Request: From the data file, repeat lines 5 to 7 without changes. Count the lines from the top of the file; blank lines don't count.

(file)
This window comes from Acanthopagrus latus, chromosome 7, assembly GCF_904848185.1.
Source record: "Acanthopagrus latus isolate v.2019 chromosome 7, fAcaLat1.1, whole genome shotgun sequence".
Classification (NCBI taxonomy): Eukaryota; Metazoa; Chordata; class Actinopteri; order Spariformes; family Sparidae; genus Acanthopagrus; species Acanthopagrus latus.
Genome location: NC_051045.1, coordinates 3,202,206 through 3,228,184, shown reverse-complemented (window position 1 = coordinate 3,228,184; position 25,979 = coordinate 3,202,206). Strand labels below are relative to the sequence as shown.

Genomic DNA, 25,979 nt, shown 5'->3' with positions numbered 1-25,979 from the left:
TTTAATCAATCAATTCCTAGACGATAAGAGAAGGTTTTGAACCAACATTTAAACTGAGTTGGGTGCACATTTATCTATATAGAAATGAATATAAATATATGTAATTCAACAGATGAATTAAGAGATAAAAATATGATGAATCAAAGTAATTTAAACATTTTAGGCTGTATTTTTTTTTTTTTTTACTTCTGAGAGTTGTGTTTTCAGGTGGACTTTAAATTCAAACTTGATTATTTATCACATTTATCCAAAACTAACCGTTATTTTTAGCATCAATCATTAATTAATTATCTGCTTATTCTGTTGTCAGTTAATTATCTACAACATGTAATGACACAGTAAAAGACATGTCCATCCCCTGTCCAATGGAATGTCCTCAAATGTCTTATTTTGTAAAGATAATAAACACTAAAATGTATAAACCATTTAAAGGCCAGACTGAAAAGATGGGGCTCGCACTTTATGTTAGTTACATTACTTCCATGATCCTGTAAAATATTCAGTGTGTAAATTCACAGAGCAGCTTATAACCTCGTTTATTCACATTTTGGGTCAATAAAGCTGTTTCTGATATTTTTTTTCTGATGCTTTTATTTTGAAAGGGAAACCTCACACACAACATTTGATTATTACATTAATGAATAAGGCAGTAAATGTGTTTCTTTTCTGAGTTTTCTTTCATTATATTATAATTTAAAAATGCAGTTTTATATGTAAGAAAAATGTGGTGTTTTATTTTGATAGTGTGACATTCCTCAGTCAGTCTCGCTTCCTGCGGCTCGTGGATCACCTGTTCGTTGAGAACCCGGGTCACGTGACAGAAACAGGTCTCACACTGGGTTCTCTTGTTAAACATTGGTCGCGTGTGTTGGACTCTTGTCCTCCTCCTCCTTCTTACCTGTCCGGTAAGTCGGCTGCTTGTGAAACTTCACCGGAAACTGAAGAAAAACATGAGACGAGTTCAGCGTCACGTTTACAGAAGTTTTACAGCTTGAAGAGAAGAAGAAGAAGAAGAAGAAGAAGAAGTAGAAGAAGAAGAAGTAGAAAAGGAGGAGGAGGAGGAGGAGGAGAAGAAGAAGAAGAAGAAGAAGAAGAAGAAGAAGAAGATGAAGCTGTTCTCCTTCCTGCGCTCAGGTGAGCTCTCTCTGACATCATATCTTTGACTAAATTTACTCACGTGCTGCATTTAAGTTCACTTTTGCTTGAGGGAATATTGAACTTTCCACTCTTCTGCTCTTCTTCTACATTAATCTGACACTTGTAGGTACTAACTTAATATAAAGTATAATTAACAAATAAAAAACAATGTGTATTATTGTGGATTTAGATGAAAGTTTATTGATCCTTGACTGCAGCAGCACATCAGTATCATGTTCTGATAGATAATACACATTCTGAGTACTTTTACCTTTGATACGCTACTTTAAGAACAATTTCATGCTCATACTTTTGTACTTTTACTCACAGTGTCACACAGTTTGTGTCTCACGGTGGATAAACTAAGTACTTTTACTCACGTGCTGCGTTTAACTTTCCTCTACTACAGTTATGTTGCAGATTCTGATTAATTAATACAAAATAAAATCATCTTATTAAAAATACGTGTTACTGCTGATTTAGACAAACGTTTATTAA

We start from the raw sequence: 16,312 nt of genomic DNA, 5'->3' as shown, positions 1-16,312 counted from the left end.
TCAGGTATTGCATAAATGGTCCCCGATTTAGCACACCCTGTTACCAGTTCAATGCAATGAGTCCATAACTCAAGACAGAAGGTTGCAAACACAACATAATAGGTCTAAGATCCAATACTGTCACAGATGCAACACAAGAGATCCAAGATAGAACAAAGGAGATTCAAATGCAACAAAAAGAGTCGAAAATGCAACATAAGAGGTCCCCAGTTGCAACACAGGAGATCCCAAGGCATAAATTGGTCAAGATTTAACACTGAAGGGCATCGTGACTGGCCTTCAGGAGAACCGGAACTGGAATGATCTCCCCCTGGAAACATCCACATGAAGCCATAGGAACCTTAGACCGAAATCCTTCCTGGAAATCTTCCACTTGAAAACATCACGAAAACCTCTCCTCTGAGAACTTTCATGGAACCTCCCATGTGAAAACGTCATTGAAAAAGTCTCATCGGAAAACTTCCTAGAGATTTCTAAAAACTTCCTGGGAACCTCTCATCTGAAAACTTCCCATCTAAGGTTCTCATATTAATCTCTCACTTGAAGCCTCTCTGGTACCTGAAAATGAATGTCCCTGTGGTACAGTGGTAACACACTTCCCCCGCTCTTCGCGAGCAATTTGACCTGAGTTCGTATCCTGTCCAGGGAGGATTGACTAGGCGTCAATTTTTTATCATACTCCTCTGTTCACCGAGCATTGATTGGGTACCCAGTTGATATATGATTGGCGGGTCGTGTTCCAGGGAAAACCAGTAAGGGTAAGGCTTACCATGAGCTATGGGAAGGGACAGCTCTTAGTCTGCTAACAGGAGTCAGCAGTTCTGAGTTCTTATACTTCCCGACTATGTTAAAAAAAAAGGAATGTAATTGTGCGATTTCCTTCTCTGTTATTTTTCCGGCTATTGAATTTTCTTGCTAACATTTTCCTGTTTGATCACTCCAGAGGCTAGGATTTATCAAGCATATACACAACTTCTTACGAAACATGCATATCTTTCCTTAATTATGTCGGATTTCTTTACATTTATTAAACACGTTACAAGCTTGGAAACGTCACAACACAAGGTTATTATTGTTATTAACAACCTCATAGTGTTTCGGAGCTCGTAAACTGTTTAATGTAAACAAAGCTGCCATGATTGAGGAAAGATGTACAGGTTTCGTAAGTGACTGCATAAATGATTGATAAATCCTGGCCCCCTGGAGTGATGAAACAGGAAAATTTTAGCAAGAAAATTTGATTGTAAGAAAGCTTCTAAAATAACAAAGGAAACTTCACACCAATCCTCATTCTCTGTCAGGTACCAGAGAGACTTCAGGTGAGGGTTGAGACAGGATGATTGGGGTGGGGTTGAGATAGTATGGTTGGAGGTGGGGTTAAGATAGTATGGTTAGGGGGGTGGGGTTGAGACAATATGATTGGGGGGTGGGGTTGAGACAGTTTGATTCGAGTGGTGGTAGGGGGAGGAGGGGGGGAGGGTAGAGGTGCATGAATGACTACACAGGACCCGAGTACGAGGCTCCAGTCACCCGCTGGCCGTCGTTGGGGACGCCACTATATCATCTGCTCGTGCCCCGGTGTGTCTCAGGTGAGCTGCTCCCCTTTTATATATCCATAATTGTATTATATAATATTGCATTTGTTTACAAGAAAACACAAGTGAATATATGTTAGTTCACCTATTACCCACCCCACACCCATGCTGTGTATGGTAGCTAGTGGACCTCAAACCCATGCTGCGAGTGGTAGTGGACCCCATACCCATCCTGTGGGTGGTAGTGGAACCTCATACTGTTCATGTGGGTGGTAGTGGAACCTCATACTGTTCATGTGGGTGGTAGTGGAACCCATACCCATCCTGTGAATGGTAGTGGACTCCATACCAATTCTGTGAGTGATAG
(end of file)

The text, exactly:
Genomic DNA, 25,979 nt, shown 5'->3' with positions numbered 1-25,979 from the left:
TTTAATCAATCAATTCCTAGACGATAAGAGAAGGTTTTGAACCAACATTTAAACTGAGTTGGGTGCACATTTATCTATATAGAAATGAATATAAATATATGTAATTCAACAGATGAATTAAGAGATAAAAATATGATGAATCAAAGTAATTTAAACATTTTAGGCTGTATTTTTTTTTTTTTTTACTTCTGAGAGTTGTGTTTTCAGGTGGACTTTAAATTCAAACTTGATTATTTATCACATTTATCCAAAACTAACCGTTATTTTTAGCATCAATCATTAATTAATTATCTGCTTATTCTGTTGTCAGTTAATTATCTACAACATGTAATGACACAGTAAAAGACATGTCCATCCCCTGTCCAATGGAATGTCCTCAAATGTCTTATTTTGTAAAGATAATAAACACTAAAATGTATAAACCATTTAAAGGCCAGACTGAAAAGATGGGGCTCGCACTTTATGTTAGTTACATTACTTCCATGATCCTGTAAAATATTCAGTGTGTAAATTCACAGAGCAGCTTATAACCTCGTTTATTCACATTTTGGGTCAATAAAGCTGTTTCTGATATTTTTTTTCTGATGCTTTTATTTTGAAAGGGAAACCTCACACACAACATTTGATTATTACATTAATGAATAAGGCAGTAAATGTGTTTCTTTTCTGAGTTTTCTTTCATTATATTATAATTTAAAAATGCAGTTTTATATGTAAGAAAAATGTGGTGTTTTATTTTGATAGTGTGACATTCCTCAGTCAGTCTCGCTTCCTGCGGCTCGTGGATCACCTGTTCGTTGAGAACCCGGGTCACGTGACAGAAACAGGTCTCACACTGGGTTCTCTTGTTAAACATTGGTCGCGTGTGTTGGACTCTTGTCCTCCTCCTCCTTCTTACCTGTCCGGTAAGTCGGCTGCTTGTGAAACTTCACCGGAAACTGAAGAAAAACATGAGACGAGTTCAGCGTCACGTTTACAGAAGTTTTACAGCTTGAAGAGAAGAAGAAGAAGAAGAAGAAGAAGAAGTAGAAGAAGAAGAAGTAGAAAAGGAGGAGGAGGAGGAGGAGGAGAAGAAGAAGAAGAAGAAGAAGAAGAAGAAGAAGAAGATGAAGCTGTTCTCCTTCCTGCGCTCAGGTGAGCTCTCTCTGACATCATATCTTTGACTAAATTTACTCACGTGCTGCATTTAAGTTCACTTTTGCTTGAGGGAATATTGAACTTTCCACTCTTCTGCTCTTCTTCTACATTAATCTGACACTTGTAGGTACTAACTTAATATAAAGTATAATTAACAAATAAAAAACAATGTGTATTATTGTGGATTTAGATGAAAGTTTATTGATCCTTGACTGCAGCAGCACATCAGTATCATGTTCTGATAGATAATACACATTCTGAGTACTTTTACCTTTGATACGCTACTTTAAGAACAATTTCATGCTCATACTTTTGTACTTTTACTCACAGTGTCACACAGTTTGTGTCTCACGGTGGATAAACTAAGTACTTTTACTCACGTGCTGCGTTTAACTTTCCTCTACTACAGTTATGTTGCAGATTCTGATTAATTAATACAAAATAAAATCATCTTATTAAAAATACGTGTTACTGCTGATTTAGACAAACGTTTATTAA

We start from the raw sequence: 16,312 nt of genomic DNA, 5'->3' as shown, positions 1-16,312 counted from the left end.